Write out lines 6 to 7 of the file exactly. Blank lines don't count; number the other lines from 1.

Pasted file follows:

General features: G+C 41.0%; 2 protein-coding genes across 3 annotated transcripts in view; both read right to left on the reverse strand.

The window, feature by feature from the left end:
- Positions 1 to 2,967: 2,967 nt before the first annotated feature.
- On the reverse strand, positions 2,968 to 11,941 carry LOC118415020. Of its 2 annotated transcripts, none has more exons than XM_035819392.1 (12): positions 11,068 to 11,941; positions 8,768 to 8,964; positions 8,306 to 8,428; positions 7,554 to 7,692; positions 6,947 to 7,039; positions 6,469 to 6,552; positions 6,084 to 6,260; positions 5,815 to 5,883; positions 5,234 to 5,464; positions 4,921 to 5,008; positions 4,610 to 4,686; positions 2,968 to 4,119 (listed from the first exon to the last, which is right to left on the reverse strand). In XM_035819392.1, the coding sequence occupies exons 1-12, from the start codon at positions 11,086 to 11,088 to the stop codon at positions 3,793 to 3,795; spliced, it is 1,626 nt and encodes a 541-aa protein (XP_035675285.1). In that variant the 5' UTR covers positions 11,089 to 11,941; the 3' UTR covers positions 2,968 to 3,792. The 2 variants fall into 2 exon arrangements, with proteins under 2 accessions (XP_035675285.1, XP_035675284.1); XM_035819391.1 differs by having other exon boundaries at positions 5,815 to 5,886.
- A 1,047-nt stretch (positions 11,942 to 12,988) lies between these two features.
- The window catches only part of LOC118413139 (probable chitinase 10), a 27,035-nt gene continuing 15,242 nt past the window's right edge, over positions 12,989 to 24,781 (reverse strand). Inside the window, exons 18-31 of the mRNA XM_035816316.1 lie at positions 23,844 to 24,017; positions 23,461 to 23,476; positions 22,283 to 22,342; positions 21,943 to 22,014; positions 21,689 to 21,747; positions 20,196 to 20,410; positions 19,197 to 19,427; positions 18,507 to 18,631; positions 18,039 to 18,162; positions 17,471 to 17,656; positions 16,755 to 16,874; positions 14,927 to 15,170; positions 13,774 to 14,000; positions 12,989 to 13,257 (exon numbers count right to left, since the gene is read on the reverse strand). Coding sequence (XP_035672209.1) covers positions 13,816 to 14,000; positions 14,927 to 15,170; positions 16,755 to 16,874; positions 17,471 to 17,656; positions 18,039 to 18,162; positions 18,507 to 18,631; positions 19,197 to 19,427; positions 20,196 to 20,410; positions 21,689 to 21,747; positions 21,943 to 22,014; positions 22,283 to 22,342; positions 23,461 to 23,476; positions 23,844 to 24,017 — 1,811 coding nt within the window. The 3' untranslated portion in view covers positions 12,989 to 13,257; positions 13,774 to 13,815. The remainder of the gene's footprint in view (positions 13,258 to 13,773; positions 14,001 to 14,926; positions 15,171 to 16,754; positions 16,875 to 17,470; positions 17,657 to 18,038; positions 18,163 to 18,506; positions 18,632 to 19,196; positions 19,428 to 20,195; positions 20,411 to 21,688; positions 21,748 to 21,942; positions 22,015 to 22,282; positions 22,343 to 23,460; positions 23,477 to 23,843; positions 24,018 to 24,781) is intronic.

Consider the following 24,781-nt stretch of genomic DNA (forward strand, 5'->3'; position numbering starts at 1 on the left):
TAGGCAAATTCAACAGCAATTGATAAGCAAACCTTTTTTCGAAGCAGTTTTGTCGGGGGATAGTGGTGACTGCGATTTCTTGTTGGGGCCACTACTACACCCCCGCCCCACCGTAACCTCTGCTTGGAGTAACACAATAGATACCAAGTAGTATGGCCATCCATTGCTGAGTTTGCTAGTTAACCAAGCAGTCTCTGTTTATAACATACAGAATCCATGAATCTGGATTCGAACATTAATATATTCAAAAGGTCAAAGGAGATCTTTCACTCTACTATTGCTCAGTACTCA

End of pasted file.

- The window catches only part of LOC118413139 (probable chitinase 10), a 27,035-nt gene continuing 15,242 nt past the window's right edge, over positions 12,989 to 24,781 (reverse strand). Inside the window, exons 18-31 of the mRNA XM_035816316.1 lie at positions 23,844 to 24,017; positions 23,461 to 23,476; positions 22,283 to 22,342; positions 21,943 to 22,014; positions 21,689 to 21,747; positions 20,196 to 20,410; positions 19,197 to 19,427; positions 18,507 to 18,631; positions 18,039 to 18,162; positions 17,471 to 17,656; positions 16,755 to 16,874; positions 14,927 to 15,170; positions 13,774 to 14,000; positions 12,989 to 13,257 (exon numbers count right to left, since the gene is read on the reverse strand). Coding sequence (XP_035672209.1) covers positions 13,816 to 14,000; positions 14,927 to 15,170; positions 16,755 to 16,874; positions 17,471 to 17,656; positions 18,039 to 18,162; positions 18,507 to 18,631; positions 19,197 to 19,427; positions 20,196 to 20,410; positions 21,689 to 21,747; positions 21,943 to 22,014; positions 22,283 to 22,342; positions 23,461 to 23,476; positions 23,844 to 24,017 — 1,811 coding nt within the window. The 3' untranslated portion in view covers positions 12,989 to 13,257; positions 13,774 to 13,815. The remainder of the gene's footprint in view (positions 13,258 to 13,773; positions 14,001 to 14,926; positions 15,171 to 16,754; positions 16,875 to 17,470; positions 17,657 to 18,038; positions 18,163 to 18,506; positions 18,632 to 19,196; positions 19,428 to 20,195; positions 20,411 to 21,688; positions 21,748 to 21,942; positions 22,015 to 22,282; positions 22,343 to 23,460; positions 23,477 to 23,843; positions 24,018 to 24,781) is intronic.

Consider the following 24,781-nt stretch of genomic DNA (forward strand, 5'->3'; position numbering starts at 1 on the left):